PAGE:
Researchers developed a forecast tool to determine which areas have the highest probability of a large rangeland fire.
Helping Small Farmers in South America Adapt to Climate Change
The Andean region of South America has one of the highest soil erosion rates in the world, which forces many smallholder farmers in the region to abandon their land. ARS scientists from the Soil Management and Sugarbeet Research Unit in Fort Collins, CO, collaborated with institutions to investigate practices that might help smallholder farmers increase sustainability of their lands and adapt to a changing climate.
This team studied practices such as maintaining the soil cover, using no till or minimum tillage, improving crop rotations, and performing better nitrogen management. They found that these practices reduced erosion, increased yields and economic returns, improved sustainability, and increased the potential to adapt to climate change. The team determined that conservation agriculture methods could help increase the food security and economic returns of 200,000 smallholder farmers in Ecuador.
Explore Other Discoveries
Predicting High-Risk Areas for Wildfires
Building a Better Honey Bee
ARS researchers are studying genetics and breeding to make honey bees more resilient.
Long Term Honey Bee Research Monitoring Network
A long-term honey bee monitoring network helps researchers to better understand colony performance and survivorship over multiple seasons.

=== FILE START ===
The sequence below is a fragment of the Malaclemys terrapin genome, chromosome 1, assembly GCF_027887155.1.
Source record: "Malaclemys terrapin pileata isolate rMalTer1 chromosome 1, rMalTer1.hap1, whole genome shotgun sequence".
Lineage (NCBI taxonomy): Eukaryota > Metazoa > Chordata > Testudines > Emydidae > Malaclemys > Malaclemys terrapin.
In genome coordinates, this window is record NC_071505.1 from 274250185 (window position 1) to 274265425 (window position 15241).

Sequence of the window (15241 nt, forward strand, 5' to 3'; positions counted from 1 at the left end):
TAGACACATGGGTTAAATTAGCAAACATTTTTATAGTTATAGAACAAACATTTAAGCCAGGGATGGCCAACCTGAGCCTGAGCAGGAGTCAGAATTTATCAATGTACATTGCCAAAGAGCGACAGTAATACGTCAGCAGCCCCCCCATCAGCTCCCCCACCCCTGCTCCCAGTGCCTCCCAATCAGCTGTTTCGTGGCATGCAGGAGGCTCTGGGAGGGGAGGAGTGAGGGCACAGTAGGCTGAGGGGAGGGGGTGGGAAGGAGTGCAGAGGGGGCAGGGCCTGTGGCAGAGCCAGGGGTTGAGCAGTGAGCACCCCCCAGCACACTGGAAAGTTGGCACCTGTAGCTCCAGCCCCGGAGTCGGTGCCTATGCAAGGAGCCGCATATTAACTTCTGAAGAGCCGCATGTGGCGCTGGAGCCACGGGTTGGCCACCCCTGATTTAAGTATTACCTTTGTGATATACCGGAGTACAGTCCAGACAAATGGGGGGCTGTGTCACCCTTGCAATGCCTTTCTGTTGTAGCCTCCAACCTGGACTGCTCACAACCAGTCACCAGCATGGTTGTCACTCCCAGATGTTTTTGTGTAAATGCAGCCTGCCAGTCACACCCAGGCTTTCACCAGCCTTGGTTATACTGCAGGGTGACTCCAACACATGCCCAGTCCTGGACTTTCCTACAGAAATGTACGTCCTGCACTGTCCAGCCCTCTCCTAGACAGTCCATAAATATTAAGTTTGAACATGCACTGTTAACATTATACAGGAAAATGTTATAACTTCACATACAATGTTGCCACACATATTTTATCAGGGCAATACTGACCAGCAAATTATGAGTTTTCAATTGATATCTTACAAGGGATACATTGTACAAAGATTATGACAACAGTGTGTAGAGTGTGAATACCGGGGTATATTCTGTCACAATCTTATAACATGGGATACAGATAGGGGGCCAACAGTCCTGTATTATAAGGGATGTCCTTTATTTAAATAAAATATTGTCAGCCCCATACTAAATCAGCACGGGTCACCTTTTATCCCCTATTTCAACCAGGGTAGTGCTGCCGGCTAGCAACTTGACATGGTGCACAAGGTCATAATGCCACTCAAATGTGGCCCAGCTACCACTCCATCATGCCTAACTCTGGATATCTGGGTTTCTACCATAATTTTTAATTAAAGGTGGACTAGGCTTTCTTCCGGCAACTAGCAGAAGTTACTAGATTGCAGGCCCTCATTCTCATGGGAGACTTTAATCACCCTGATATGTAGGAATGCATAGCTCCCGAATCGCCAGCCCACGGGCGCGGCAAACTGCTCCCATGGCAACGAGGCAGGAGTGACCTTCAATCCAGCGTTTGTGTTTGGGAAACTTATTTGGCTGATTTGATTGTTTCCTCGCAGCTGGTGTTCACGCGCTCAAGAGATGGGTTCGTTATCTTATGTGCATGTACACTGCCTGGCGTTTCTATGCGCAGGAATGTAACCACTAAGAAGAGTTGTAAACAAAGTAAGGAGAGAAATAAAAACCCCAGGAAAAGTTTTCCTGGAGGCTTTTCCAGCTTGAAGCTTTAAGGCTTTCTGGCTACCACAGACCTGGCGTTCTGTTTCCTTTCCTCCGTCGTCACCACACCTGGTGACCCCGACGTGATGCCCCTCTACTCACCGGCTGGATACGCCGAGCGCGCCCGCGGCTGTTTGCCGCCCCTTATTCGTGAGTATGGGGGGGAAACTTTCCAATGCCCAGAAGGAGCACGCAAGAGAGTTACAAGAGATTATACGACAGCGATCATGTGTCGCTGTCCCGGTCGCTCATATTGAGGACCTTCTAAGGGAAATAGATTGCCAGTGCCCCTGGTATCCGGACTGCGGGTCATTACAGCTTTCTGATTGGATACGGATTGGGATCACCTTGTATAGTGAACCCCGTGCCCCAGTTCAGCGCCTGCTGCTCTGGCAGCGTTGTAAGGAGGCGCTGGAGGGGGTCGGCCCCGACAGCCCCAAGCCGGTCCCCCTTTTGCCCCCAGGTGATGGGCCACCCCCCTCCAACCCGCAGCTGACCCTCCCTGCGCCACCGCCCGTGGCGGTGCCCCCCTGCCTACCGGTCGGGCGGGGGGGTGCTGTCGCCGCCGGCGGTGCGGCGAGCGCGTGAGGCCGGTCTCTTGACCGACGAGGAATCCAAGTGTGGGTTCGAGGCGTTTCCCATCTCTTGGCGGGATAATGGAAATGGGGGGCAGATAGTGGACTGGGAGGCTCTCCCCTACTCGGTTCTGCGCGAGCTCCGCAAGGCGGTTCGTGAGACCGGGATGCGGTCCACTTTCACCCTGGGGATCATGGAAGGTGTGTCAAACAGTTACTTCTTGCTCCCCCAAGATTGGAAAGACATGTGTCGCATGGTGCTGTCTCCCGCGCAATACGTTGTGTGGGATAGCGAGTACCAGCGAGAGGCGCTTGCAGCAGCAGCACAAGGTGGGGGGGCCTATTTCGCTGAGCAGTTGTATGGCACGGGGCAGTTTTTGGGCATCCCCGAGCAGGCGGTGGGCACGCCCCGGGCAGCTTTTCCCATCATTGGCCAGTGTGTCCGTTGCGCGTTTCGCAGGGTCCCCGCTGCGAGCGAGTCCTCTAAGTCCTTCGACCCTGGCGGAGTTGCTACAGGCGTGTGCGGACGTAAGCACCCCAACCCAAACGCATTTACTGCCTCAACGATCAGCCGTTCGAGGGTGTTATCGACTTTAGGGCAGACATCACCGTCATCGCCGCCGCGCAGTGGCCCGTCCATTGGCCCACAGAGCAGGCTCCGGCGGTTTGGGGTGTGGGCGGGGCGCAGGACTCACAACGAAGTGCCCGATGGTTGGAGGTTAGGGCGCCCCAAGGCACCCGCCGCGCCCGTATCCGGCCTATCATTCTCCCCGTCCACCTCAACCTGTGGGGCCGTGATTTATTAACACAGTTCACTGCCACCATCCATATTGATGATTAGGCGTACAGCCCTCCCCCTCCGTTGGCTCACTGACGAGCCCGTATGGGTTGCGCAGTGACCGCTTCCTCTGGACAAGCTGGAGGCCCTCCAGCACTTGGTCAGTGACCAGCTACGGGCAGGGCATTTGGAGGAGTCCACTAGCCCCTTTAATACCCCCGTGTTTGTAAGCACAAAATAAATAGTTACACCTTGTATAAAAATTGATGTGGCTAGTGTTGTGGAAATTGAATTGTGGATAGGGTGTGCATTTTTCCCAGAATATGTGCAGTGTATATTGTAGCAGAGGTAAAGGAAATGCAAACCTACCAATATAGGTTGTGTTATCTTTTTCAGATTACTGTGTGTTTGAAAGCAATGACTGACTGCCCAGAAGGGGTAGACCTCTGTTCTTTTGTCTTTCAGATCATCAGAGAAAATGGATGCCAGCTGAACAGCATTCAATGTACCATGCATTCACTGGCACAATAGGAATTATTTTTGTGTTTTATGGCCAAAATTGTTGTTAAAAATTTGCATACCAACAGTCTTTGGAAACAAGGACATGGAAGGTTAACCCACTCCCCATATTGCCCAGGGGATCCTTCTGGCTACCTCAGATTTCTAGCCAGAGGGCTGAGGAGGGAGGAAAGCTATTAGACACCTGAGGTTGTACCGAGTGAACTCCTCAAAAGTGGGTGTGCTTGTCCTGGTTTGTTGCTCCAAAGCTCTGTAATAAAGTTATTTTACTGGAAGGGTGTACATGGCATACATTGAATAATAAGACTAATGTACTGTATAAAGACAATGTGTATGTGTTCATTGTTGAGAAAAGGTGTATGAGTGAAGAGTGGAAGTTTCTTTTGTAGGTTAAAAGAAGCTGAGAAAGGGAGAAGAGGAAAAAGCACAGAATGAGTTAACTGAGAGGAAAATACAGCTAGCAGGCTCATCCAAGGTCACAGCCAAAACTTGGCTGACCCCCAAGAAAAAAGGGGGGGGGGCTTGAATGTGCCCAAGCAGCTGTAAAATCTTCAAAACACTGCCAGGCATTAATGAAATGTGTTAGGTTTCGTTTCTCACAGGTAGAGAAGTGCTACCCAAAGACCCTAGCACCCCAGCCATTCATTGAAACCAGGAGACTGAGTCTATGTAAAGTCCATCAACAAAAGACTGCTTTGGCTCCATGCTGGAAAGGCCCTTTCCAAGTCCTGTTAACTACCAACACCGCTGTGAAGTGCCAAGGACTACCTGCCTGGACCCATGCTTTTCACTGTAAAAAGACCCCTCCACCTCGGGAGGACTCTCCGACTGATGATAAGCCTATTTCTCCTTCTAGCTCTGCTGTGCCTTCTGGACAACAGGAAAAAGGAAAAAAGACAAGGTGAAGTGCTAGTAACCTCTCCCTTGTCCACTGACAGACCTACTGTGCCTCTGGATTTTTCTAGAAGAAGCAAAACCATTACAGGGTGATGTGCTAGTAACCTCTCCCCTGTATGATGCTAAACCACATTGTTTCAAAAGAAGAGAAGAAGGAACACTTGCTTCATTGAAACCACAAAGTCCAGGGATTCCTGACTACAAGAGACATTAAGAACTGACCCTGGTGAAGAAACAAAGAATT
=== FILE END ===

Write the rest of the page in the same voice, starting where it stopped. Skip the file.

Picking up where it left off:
Plant Diseases Hide Unexpected Places
ARS researchers examined rhododendron plants growing in native stands, looking for microbes that cause diseases that affect other plants.
Screening to Breed Superior Cotton
Scientists are producing new strains of cotton that offer both quality and abundance.
Improved Fall Planting Options
ARS researchers recently developed and released three new pea cultivars that can be grown in the cooler months.
How Healthy is Your Soil?
Researchers have developed a new, easier way to find the answer to the question, "How much carbon is stored in soil?"
Beneficial Wasp May Put Sting in Fruit Pest
ARS and University of California-Berkeley scientists are evaluating the potential of a parasitoid wasp to control the fruit fly, spotted wing drosophila.
Genes That Keep Tomatoes Fresher
Scientists have identified a tomato gene that's responsible for the softening process in the fruit as it matures, and found a way to inhibit the gene, keeping tomatoes firmer, longer.